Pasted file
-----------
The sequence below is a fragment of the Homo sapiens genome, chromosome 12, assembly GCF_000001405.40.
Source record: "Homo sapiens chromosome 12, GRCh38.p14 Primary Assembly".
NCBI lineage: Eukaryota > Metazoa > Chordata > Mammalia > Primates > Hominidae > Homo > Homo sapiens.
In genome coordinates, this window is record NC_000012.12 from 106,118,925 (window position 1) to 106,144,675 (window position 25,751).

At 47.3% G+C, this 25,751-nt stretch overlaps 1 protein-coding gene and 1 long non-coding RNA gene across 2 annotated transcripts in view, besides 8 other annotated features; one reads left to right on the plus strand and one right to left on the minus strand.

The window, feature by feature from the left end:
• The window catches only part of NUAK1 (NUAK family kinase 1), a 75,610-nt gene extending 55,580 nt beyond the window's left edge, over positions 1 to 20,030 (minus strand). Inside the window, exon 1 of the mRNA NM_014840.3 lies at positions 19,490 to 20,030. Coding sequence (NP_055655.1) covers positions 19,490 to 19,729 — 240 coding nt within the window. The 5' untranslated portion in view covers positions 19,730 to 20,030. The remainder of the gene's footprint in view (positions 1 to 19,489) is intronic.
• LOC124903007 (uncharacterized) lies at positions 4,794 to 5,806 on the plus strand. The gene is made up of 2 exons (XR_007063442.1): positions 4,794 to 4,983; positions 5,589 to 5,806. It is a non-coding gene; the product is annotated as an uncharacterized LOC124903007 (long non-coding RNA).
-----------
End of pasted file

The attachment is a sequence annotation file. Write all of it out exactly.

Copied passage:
The sequence below is a fragment of the Homo sapiens genome, chromosome 12, assembly GCF_000001405.40.
Source record: "Homo sapiens chromosome 12, GRCh38.p14 Primary Assembly".
NCBI lineage: Eukaryota > Metazoa > Chordata > Mammalia > Primates > Hominidae > Homo > Homo sapiens.
In genome coordinates, this window is record NC_000012.12 from 106,118,925 (window position 1) to 106,144,675 (window position 25,751).

At 47.3% G+C, this 25,751-nt stretch overlaps 1 protein-coding gene and 1 long non-coding RNA gene across 2 annotated transcripts in view, besides 8 other annotated features; one reads left to right on the plus strand and one right to left on the minus strand.

The window, feature by feature from the left end:
• The window catches only part of NUAK1 (NUAK family kinase 1), a 75,610-nt gene extending 55,580 nt beyond the window's left edge, over positions 1 to 20,030 (minus strand). Inside the window, exon 1 of the mRNA NM_014840.3 lies at positions 19,490 to 20,030. Coding sequence (NP_055655.1) covers positions 19,490 to 19,729 — 240 coding nt within the window. The 5' untranslated portion in view covers positions 19,730 to 20,030. The remainder of the gene's footprint in view (positions 1 to 19,489) is intronic.
• LOC124903007 (uncharacterized) lies at positions 4,794 to 5,806 on the plus strand. The gene is made up of 2 exons (XR_007063442.1): positions 4,794 to 4,983; positions 5,589 to 5,806. It is a non-coding gene; the product is annotated as an uncharacterized LOC124903007 (long non-coding RNA).